Around the Olympics

Although I’m not photographing the Olympics that doesn’t mean these things entirely pass me by. It would be impossible not to notice them, especially when I went to Stratford to take a tour of the Carpenters Estate with the residents association, CARP, Carpenters Against Regeneration Plan.

This is an estate right next door to the Olympic site, and parts of it are still owned by the Worshipful Company of Carpenters who first developed it in the Victorian era with a mixture of industrial sites and workers housing, though the area was reworked in the 1940s by the Luftwaffe and in the 1960s by Newham Council. It’s actually one of the better developments of that area, showing that the architects and planners had learnt at least a little from their earlier mistakes, and the 3 tower blocks in among the low rise terraces and maisonettes were rather better built than Ronan Point which was a mile or so south-east.

© 2012, Peter Marshall
Carpenters Estate with the Orbit – rather lower than the tower blocks

But it’s an estate that doesn’t fit with Newham’s plans for Stratford to become London’s third city, and a bit of a drain on their resources which could do a lot for the council’s finances if sold off. Already a prime site close to excellent transport connections and with some sites  on its edges along the High St and riverbank already becoming largely unaffordable private developments, the development of the Olympic Park on its third side makes it even more desirable.

Newham started moving out tenants in 2006, and many perfectly decent and desirable council-owned properties have now been empty there for six years in an area  with probably the worst housing problems in the country – they made the national news a few months back for trying to get some of their tenants rehoused in areas across the country – including Stoke-on-Trent.

© 2012, Peter Marshall
A Carpenters Estate resident talks about her determination to stay in her home

But most people didn’t want to move from Carpenters, as it was a relatively quiet and popular place with a strong settled community, including many who had lived there since it was built and in a very convenient location. Tenants are easily bullied by the council, but owner occupiers or leaseholders can put up more of a fight. Like many estates it had an official residents organisation, a TMO (Tenant Management Organisation) which also included owner occupiers and leaseholders, which wasn’t sympathetic to the plans to get rid of the estate, so the council apparently organised a takeover, denying owner occupiers and leaseholders standing for office and losing the nomination papers of five candidates so that the right people got elected.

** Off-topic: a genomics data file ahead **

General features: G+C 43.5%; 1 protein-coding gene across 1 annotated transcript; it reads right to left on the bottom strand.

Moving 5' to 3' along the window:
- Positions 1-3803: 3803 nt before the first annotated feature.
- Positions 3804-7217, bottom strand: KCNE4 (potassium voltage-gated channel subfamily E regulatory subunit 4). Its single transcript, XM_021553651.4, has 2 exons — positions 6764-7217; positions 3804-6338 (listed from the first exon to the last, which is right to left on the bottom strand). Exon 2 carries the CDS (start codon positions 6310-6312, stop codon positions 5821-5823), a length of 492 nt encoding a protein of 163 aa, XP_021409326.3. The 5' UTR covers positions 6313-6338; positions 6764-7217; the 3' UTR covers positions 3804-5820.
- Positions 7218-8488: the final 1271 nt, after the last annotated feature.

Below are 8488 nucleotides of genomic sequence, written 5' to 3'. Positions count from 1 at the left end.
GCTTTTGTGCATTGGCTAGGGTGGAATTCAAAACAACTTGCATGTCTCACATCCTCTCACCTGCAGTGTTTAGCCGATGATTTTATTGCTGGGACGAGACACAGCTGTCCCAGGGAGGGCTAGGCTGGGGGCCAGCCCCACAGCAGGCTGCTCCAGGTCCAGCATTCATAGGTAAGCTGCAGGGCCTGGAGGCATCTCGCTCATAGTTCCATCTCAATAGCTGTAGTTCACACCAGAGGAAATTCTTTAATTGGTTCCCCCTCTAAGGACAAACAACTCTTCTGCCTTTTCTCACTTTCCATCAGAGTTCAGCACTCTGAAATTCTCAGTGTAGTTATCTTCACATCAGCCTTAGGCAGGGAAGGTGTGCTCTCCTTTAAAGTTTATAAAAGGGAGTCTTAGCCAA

Which led to residents of the estate setting up CARP, which has tried to publicise what is happening to the estate and keep on living there. One of the things they have done is to organise tours of the area to show people what is happening, and I was invited to go one one of these a couple of weeks ago.

Although part of the impetus for redevelopment of the estate has come from the Olympics, this was not an anti-Olympic protest. CARP isn’t against the Olympics, just for keeping their homes.  One of the highlights of the several previous tours that they have run – all without any problems – has been a visit to the flats of two residents on one of the three tower blocks, Lund Point.

© 2012, Peter Marshall
BBC employed security men block our entrance to Lund Point

This time, things were different. Our entrance to the flats was blocked by two burly security men working for the BBC who refused us entry. The BBC have their studios in the top 5 floors of the tower and wanted to keep everyone out of the block. We argued briefly and told them we would return in half an hour after we had seen the rest of the estate to go in.

© 2012, Peter Marshall
PCSOs and a police officer join the BBC in refusing us access

When we got back, as well as the BBC  men (and there were a few more of them around) there were also half a dozen PCSOs (Police Community Support Officers) and a police officer. She told us that we could not enter, and she was phoning a colleague to find out more. We argued that they had no right to stop us as we were with a resident who had invited us to visit his home, but the police and PCSOs stopped even him and his family from entering.

A further officer arrived a few minutes later and insisted he talk only with one of the residents, and we had the same argument with him. A couple more police vans arrived, and the police held a small conference on the pavement outside.  After another 10 minutes or so it was clear that the police had realised that the BBC attitude was unreasonable and that residents of the flats had to be allowed to entertain guests, and with police and security escorting us we were allowed up to the flat on the 4th floor.

© 2012, Peter Marshall
Journalists film as the BBC security block our route to visit a resident on the 20th floor

But we also had an invitation to visit another resident on the 20th floor, and with a view over the Olympic site. This is one of the floors that the BBC is actually working in, despite at least one flat on it being owned and still occupied by residents. Again the BBC security told us we couldn’t go there.